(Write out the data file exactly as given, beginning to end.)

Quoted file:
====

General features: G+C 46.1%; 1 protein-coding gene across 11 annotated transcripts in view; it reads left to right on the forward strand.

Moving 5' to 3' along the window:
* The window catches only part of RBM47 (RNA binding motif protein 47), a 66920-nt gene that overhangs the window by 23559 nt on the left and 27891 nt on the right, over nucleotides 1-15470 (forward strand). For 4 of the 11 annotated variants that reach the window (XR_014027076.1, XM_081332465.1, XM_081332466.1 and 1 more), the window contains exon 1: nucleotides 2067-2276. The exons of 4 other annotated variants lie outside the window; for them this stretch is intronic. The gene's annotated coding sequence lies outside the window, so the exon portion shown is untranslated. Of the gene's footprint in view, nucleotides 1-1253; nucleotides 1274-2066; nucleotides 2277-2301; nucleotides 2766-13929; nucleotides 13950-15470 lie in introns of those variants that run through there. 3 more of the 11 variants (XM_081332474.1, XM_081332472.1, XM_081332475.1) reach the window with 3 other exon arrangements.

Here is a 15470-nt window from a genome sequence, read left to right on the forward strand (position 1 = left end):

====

General features: G+C 46.1%; 1 protein-coding gene across 11 annotated transcripts in view; it reads left to right on the forward strand.

Moving 5' to 3' along the window:
* The window catches only part of RBM47 (RNA binding motif protein 47), a 66920-nt gene that overhangs the window by 23559 nt on the left and 27891 nt on the right, over nucleotides 1-15470 (forward strand). For 4 of the 11 annotated variants that reach the window (XR_014027076.1, XM_081332465.1, XM_081332466.1 and 1 more), the window contains exon 1: nucleotides 2067-2276. The exons of 4 other annotated variants lie outside the window; for them this stretch is intronic. The gene's annotated coding sequence lies outside the window, so the exon portion shown is untranslated. Of the gene's footprint in view, nucleotides 1-1253; nucleotides 1274-2066; nucleotides 2277-2301; nucleotides 2766-13929; nucleotides 13950-15470 lie in introns of those variants that run through there. 3 more of the 11 variants (XM_081332474.1, XM_081332472.1, XM_081332475.1) reach the window with 3 other exon arrangements.

Here is a 15470-nt window from a genome sequence, read left to right on the forward strand (position 1 = left end):